2004 Adopted Resolutions
72nd Annual Meeting
Boston

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THE COPS PROGRAM

†††† WHEREAS, ten years ago this year, with the strong support of Americaís mayors and law enforcement leaders, the United States Congress passed the Public Safety Partnership and Community Policing Act, which became law on October 1, 1994 and created the Office of Community Oriented Policing Services (COPS); and

†††† WHEREAS, COPS has made 36,800 grants to nearly 13,000 law enforcement agencies representing a $10.6 billion taxpayer investment in public safety; and

†††† WHEREAS, COPS grants have been used to fund the hiring and redeployment of more than 118,500 additional officers including over 6,100 School Resource Officers, expand and enhance crime-fighting technology, support crime prevention, and advance community policing; and

†††† WHEREAS, COPS has trained over 280,000 law enforcement personnel, local government leaders, and community members in various community policing strategies, produced over 500 publications and resource materials for law enforcement; and

†††† WHEREAS, state and local law enforcement agencies have used $280.3 million in COPS funding to combat the proliferation of methamphetamine by hiring personnel, purchasing equipment, cleaning-up labs, and obtaining critical training in meth-related interdiction tactics, investigation, and prosecution; and

†††† WHEREAS, COPS continues to enjoy a unique relationship with state and local law enforcement and does a superb job of providing vital funding, quickly and efficiently, to local communities, and is cited by mayors and police chiefs as a model federal agency; and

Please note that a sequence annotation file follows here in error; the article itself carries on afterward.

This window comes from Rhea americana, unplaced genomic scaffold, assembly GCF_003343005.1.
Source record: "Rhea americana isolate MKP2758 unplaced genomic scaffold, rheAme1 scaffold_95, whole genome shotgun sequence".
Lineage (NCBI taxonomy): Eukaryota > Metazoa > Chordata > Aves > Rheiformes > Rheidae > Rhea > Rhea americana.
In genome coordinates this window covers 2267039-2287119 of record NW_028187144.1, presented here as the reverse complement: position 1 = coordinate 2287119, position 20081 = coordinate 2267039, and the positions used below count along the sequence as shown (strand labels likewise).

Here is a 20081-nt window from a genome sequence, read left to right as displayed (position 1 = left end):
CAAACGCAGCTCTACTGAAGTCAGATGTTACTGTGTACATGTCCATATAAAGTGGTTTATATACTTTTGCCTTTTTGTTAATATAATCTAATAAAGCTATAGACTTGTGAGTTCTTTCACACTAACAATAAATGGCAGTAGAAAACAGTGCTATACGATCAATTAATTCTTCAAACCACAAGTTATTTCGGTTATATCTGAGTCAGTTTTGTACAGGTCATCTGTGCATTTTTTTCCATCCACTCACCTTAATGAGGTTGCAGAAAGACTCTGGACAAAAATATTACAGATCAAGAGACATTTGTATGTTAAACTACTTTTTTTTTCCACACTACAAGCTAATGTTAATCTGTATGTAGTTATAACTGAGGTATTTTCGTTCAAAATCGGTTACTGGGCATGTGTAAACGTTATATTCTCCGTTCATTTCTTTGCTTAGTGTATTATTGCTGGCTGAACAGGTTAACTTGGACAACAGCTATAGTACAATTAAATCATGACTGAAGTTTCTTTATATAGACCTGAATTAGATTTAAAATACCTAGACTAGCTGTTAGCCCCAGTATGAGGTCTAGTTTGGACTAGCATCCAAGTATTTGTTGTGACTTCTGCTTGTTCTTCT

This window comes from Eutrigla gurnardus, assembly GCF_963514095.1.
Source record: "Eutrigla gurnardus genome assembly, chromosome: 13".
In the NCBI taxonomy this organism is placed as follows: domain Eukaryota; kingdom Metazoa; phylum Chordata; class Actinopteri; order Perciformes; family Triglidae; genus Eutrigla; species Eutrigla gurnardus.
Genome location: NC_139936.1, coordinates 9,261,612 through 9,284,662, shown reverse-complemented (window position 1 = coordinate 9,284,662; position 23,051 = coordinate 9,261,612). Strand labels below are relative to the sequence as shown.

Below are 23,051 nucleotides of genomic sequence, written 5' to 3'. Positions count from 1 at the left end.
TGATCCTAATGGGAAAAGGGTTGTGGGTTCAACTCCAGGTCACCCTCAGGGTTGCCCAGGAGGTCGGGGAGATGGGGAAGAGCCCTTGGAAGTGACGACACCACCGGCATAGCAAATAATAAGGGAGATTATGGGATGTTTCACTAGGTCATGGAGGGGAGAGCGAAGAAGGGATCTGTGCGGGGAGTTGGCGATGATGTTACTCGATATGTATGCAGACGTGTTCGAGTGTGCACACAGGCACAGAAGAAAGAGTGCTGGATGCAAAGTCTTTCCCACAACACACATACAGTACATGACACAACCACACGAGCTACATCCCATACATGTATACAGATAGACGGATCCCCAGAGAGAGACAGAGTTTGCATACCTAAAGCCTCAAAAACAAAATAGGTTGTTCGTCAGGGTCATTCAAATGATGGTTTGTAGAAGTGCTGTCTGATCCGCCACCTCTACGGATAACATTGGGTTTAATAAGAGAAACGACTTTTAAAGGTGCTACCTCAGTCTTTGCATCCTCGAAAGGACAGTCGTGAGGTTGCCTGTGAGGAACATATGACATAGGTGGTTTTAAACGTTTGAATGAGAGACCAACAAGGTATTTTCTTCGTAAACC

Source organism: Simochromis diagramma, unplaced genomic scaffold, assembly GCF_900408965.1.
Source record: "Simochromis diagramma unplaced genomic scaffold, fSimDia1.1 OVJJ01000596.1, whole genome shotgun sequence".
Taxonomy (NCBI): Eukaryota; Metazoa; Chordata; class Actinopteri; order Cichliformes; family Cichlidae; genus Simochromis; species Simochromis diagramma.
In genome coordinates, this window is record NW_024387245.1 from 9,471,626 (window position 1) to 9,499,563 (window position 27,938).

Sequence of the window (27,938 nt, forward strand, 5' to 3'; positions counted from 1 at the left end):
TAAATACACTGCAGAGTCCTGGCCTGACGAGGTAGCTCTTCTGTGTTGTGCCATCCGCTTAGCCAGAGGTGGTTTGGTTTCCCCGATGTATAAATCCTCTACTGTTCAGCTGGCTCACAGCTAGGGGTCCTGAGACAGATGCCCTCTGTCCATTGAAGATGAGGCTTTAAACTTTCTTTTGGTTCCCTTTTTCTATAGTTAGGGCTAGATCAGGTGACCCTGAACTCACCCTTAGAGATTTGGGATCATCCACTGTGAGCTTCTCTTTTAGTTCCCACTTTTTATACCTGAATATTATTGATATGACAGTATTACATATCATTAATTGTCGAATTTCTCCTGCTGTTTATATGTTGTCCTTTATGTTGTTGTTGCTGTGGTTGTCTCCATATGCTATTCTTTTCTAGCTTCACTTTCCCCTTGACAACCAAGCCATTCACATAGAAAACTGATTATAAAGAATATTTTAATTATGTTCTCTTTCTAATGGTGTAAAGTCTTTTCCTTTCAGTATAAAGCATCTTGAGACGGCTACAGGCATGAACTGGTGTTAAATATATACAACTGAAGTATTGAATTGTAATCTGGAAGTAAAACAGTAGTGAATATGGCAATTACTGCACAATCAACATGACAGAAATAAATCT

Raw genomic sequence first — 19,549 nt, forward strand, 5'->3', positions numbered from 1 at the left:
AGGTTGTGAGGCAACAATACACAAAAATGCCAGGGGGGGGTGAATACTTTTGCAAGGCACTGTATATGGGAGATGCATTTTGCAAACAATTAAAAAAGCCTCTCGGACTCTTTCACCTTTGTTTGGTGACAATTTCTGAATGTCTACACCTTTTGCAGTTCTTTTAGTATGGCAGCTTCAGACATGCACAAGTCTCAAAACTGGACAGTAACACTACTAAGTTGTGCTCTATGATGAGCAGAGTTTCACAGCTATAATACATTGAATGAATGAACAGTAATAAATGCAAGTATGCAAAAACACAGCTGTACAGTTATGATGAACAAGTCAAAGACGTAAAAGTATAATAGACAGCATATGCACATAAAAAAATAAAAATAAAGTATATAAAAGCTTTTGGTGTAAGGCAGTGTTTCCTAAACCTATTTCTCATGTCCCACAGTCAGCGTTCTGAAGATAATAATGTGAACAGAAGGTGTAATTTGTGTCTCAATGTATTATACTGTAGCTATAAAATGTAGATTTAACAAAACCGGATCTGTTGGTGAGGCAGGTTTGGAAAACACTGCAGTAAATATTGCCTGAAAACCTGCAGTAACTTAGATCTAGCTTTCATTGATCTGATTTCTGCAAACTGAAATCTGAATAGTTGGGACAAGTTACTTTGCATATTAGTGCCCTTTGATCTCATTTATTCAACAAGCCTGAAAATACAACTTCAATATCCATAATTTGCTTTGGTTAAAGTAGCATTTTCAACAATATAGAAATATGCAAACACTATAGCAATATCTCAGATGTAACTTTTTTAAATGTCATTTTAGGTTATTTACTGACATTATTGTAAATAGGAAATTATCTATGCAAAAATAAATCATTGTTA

†††† WHEREAS, cities across America continue to use COPS funding to hire and train police officers including school resource officers, enhance vital public safety communication and coordination, develop and implement community policing best practices, and enhance their capacity to reduce crime and prevent future acts of terror, and

†††† WHEREAS, the nation must remain diligent on crime prevention and control efforts to ensure that past gains are maintained and that crime rates are further reduced, especially as they relate to youth violence and crime, new and evolving drug-related crime concerns, and in light of the return of over 860,000 ex-offenders from prisons and jails back into local communities annually--many of whom will have not received needed drug treatment; and

†††† WHEREAS, community policing and the COPS Office can and should play an important role in efforts to enhance homeland security; and

†††† WHEREAS, the Administrationís Fiscal Year 2005 budget proposes to cut the COPS program by almost 80 percent to $95.5 million, eliminating funding for hiring programs such as the Universal Hiring Program, COPS MORE, School Resource Officers, and overtime assistance, as well as for interoperability grants; and

†††† WHEREAS, the United States House of Representatives has passed legislation to authorize a new, highly flexible COPS program with a $1 billion authorization,

†††† NOW, THEREFORE, BE IT RESOLVED that the COPS program must be fully maintained in FY 2005 and beyond through the appropriations process; and

†††† BE IT FURTHER RESOLVED that The United States Conference of Mayors calls on Congress to pass, and the President to sign, legislation to reauthorize the COPS program; and

†††† BE IT FURTHER RESOLVED that any reauthorization of COPS should provide significant resources to address the critical needs of local law enforcement, allow for greater program flexibility, continue the COPS Office as an independent component within the Department of Justice, and preserve within COPS all of its current functions.††† The new program should allow for flexibility to use funding in areas including general hiring, school resource officers, officer re-deployments, officer retention, overtime, technology, and communications interoperability.